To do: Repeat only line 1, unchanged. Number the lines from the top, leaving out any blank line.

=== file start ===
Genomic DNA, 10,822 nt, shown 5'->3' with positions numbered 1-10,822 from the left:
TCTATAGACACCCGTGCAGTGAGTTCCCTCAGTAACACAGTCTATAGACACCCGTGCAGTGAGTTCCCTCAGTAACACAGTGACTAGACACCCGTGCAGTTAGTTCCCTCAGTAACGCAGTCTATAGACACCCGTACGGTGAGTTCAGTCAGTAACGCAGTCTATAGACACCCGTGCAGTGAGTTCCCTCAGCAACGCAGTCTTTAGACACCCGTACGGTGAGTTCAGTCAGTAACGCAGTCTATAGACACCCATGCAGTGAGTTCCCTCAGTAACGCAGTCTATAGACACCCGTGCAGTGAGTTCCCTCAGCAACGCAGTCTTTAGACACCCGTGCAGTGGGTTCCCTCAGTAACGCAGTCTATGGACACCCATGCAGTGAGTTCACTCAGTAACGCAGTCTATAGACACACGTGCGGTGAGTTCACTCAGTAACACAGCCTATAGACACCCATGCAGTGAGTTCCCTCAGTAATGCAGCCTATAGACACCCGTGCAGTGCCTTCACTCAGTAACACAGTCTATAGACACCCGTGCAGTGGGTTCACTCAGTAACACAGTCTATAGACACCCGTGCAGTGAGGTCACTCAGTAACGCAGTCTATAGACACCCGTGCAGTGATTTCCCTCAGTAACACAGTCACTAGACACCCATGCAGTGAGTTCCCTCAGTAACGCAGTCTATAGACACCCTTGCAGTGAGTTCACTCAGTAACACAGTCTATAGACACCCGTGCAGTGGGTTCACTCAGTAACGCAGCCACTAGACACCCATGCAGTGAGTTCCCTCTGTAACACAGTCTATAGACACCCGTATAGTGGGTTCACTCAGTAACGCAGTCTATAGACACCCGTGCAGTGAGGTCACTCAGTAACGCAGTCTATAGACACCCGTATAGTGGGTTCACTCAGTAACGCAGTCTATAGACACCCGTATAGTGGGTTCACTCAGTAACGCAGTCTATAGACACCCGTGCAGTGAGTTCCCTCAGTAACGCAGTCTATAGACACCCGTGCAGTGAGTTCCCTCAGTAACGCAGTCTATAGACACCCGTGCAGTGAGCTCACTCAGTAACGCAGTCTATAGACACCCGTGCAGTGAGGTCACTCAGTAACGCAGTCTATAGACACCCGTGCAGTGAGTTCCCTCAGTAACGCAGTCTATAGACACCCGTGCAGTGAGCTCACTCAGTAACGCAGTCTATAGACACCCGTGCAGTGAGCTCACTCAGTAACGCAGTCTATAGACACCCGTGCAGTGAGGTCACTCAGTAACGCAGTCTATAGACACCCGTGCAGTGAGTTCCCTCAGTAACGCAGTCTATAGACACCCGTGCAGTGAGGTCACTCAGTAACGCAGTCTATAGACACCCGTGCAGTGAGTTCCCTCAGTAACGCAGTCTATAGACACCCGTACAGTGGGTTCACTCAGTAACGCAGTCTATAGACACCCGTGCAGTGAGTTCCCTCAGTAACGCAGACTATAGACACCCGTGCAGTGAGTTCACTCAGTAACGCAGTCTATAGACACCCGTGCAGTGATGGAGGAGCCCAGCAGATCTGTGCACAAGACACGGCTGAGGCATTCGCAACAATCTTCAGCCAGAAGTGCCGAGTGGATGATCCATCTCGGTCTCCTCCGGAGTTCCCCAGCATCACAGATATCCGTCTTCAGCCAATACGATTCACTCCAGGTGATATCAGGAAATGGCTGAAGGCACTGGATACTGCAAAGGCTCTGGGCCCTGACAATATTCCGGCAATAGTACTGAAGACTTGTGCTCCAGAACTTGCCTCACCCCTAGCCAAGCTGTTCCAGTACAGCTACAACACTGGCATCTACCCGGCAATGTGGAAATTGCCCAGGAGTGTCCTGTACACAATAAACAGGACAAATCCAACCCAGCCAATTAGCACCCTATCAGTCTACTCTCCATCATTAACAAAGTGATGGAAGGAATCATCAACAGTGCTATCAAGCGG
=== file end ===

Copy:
Genomic DNA, 10,822 nt, shown 5'->3' with positions numbered 1-10,822 from the left: